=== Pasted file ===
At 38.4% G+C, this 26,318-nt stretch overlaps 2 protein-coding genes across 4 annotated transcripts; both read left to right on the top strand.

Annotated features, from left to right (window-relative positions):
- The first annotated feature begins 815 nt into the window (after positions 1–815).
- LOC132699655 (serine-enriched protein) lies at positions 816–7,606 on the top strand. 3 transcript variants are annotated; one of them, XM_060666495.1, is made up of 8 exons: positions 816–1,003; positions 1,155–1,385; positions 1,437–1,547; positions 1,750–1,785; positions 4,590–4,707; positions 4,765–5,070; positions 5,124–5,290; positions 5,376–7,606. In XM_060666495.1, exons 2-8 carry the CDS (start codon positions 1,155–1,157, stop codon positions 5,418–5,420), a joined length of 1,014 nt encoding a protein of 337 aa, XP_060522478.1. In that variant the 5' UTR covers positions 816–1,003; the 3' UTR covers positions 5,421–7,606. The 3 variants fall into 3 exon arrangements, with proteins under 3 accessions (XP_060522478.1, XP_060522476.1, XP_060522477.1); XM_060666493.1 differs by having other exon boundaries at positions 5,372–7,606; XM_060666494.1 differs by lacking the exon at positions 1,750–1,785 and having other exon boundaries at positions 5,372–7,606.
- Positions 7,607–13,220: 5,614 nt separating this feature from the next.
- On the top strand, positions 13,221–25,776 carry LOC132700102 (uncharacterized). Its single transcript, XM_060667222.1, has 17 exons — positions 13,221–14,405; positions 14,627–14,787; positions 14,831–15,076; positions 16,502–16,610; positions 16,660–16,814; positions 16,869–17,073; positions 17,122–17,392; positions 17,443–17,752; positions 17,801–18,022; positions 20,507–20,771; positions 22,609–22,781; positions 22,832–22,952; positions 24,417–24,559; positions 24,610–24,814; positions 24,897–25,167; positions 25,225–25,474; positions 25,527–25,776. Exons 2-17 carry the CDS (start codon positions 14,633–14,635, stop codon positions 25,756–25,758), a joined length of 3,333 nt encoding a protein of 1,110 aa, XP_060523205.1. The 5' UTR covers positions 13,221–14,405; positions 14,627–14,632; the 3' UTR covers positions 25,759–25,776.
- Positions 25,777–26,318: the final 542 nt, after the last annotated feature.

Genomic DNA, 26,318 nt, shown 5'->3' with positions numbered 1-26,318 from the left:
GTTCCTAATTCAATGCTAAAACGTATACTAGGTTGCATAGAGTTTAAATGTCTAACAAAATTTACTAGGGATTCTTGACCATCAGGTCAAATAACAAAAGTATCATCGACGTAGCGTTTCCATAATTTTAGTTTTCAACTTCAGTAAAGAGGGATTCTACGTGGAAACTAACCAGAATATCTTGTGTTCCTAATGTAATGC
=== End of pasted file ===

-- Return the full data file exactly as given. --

At 38.4% G+C, this 26,318-nt stretch overlaps 2 protein-coding genes across 4 annotated transcripts; both read left to right on the top strand.

Annotated features, from left to right (window-relative positions):
- The first annotated feature begins 815 nt into the window (after positions 1–815).
- LOC132699655 (serine-enriched protein) lies at positions 816–7,606 on the top strand. 3 transcript variants are annotated; one of them, XM_060666495.1, is made up of 8 exons: positions 816–1,003; positions 1,155–1,385; positions 1,437–1,547; positions 1,750–1,785; positions 4,590–4,707; positions 4,765–5,070; positions 5,124–5,290; positions 5,376–7,606. In XM_060666495.1, exons 2-8 carry the CDS (start codon positions 1,155–1,157, stop codon positions 5,418–5,420), a joined length of 1,014 nt encoding a protein of 337 aa, XP_060522478.1. In that variant the 5' UTR covers positions 816–1,003; the 3' UTR covers positions 5,421–7,606. The 3 variants fall into 3 exon arrangements, with proteins under 3 accessions (XP_060522478.1, XP_060522476.1, XP_060522477.1); XM_060666493.1 differs by having other exon boundaries at positions 5,372–7,606; XM_060666494.1 differs by lacking the exon at positions 1,750–1,785 and having other exon boundaries at positions 5,372–7,606.
- Positions 7,607–13,220: 5,614 nt separating this feature from the next.
- On the top strand, positions 13,221–25,776 carry LOC132700102 (uncharacterized). Its single transcript, XM_060667222.1, has 17 exons — positions 13,221–14,405; positions 14,627–14,787; positions 14,831–15,076; positions 16,502–16,610; positions 16,660–16,814; positions 16,869–17,073; positions 17,122–17,392; positions 17,443–17,752; positions 17,801–18,022; positions 20,507–20,771; positions 22,609–22,781; positions 22,832–22,952; positions 24,417–24,559; positions 24,610–24,814; positions 24,897–25,167; positions 25,225–25,474; positions 25,527–25,776. Exons 2-17 carry the CDS (start codon positions 14,633–14,635, stop codon positions 25,756–25,758), a joined length of 3,333 nt encoding a protein of 1,110 aa, XP_060523205.1. The 5' UTR covers positions 13,221–14,405; positions 14,627–14,632; the 3' UTR covers positions 25,759–25,776.
- Positions 25,777–26,318: the final 542 nt, after the last annotated feature.

Genomic DNA, 26,318 nt, shown 5'->3' with positions numbered 1-26,318 from the left:
GTTCCTAATTCAATGCTAAAACGTATACTAGGTTGCATAGAGTTTAAATGTCTAACAAAATTTACTAGGGATTCTTGACCATCAGGTCAAATAACAAAAGTATCATCGACGTAGCGTTTCCATAATTTTAGTTTTCAACTTCAGTAAAGAGGGATTCTACGTGGAAACTAACCAGAATATCTTGTGTTCCTAATGTAATGC